His comment was particularly relevant in light of one of the media campaigns that showed a group of five, merry, elderly Zoroastrians outside the Bhikha Behram Well with the catchline reading: “The milk is in grave danger of running out of sugar.” The reference, of course, was to the popular lore where a band of Zoroastrian refugees from Iran supposedly convinced the ruler on the western coast of India that they would never be a burden to his kingdom but would assimilate with the locals like sugar in milk.
Guest of honor Perizaad Zorabian, Bollywood actress and businesswoman who is one of the two brand ambassadors for Jiyo Parsi, won over the general media when she related “the advantage of being a Parsi girl with liberal parents who placed no pressure on her to get married early.” Admitting that “it is not very easy to find a Parsi boy,” she stated that she met husband Boman Irani, chairman and managing director of Rustomjee Group “by fluke.” Considering that she got married at the age of 33, had her first child at the age of 34 and a second child soon thereafter, she wondered whether she deserved to be the brand ambassador for Jiyo Parsi. To the amusement of the crowd she narrated how when well meaning family and friends now remind them that the community needs more children, Boman promptly turns to her and says “Perizaad kai kar (do something).”
With her daughter having just undergone surgery, Zorabian arrived nearly half an hour late at the venue during which time Cama announced that “she has been an inspiration for all of us in the community on how to balance life, work and family.” In fact her daughter’s hospitalization made her cancel a business engagement in Dubai during the weekend, but to Zorabian the joys of motherhood relegated all sacrifices to the background. Occasionally Perizaad and Boman wish that they had met each other earlier, but barring that “I would not like to change anything in my life,” she claimed.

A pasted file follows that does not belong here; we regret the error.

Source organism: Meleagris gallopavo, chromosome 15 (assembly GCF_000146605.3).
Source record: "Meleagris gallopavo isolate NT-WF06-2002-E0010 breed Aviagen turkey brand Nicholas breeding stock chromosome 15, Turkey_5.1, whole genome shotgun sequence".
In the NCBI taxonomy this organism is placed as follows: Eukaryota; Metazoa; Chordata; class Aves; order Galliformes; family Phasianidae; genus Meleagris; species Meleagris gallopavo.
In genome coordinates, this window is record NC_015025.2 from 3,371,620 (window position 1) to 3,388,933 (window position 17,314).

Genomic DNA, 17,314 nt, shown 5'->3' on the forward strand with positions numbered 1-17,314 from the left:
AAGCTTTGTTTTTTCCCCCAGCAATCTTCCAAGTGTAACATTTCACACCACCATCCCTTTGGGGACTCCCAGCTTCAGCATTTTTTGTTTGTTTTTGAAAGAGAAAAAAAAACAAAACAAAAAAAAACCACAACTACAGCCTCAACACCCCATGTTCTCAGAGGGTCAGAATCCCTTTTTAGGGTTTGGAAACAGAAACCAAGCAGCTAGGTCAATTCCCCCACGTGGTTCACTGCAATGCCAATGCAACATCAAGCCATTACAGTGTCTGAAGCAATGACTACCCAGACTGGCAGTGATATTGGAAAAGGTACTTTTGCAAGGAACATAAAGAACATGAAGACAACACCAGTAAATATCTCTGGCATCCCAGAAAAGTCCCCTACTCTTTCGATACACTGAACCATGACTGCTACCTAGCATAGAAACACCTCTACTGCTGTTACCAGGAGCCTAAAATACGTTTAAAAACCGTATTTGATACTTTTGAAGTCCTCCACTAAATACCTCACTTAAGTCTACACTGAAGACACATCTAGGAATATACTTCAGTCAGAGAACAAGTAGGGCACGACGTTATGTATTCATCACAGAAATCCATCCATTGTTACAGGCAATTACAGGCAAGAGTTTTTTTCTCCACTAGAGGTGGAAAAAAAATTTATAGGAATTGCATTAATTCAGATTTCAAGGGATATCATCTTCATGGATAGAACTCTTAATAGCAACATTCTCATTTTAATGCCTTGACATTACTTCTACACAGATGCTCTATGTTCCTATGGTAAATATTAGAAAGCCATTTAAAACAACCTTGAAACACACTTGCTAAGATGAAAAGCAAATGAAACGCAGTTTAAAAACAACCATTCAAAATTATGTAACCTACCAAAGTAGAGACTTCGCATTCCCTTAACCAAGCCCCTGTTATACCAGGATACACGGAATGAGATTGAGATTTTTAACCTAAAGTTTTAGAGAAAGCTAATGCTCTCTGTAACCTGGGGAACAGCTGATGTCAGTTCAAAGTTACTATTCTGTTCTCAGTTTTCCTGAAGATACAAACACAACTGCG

(From left, standing): Dr Rustom Soonawala, Anahita Desai, Lara Balsara, Dr Shernaz Cama, Dr Katy Gandevia, Arnavaz Mistry, Sam Balsara, Dinshaw Mehta, Armaity Tirandaz, Dr Anahita Pandole; 
  (sitting) Behram Sidhwa, Perizaad Zorabian, Pearl Tirandaz

 Yezdi Tantra (above) and Pearl Mistry; a section of the audience

Another youth icon who took the stage was Lara Balsara, executive director of Madison World. She explained that the two main reasons for creating this advertising campaign despite knowing that “the audience is so limited” was to “create a wave” and impress on the reader that “the matter is urgent.” Parsis have a rich culture and idiosyncrasies. Using them to make fun of ourselves without sermonizing, the campaign has accordingly been divided into four sections with the first holding a mirror to the absurd attitudes towards marriage nurtured by single members of the community. With ‘young’ Parsi men refusing to cut the umbilical cord till well past 40, the first message read, “Isn’t it time you broke up with your mom?” The second section urges couples to marry early and procreate quickly, one of the reasons being “Your grandfather’s 1955 Fiat. Your other grandfather’s 1976 Yezdi. Your dad’s 1982 Gold Rolex Oyster. Who is going to inherit all of it?” The third section appealed to parents to have more than one child with messages like “Don’t leave your child to face the world alone.” The last section urges those who have problems conceiving and in need of financial assistance to approach the Jiyo Parsi initiative for “It’s never too late to have a baby. Even by Parsi standards.”
Recapitulating the relevant statistics concerning the community in India, Jiyo Parsi counsellor Pearl Mistry who Cama introduced as “our star with three babies,” reminded the gathering that 30% in the community never marry, the average age of brides is 27 years and of grooms, 30 years. Whilst the death rate in the community is 1.8, for the rest of India it is 0.9. The birth rate for those who have married is 0.88. She was happy to announce that the Facebook page of Jiyo Parsi earned 1,800 “likes” in the last few days.
Most questions from the media representatives broached the subject of interfaith marriages: “What message does the scheme send to young Parsis in love with non-Parsis?” “Did you consider opening up the Jiyo Parsi scheme” to include Parsi women who have married out? Why is a non-Parsi daughter-in-law not regarded as a Parsi? Cama sought to convince them that “We have full respect for every religion but with regard to our own religion… if we had tried to proselytize we would have died out… This being a Government of India sponsorship, we are expected to work within the parameters open to us” and abide with the prevailing laws of Parsi Marriage and Divorce under which only a child of both Parsi parents or a Parsi father is recognized as a Parsi. She cited Zubin Shroff’s study at the Harvard School of Public Health which categorically proves that the decline in community numbers is due to low fertility and not intermarriage. Rather than pursue the discussion on “this red herring,” she urged the media “to talk about Jiyo Parsi.”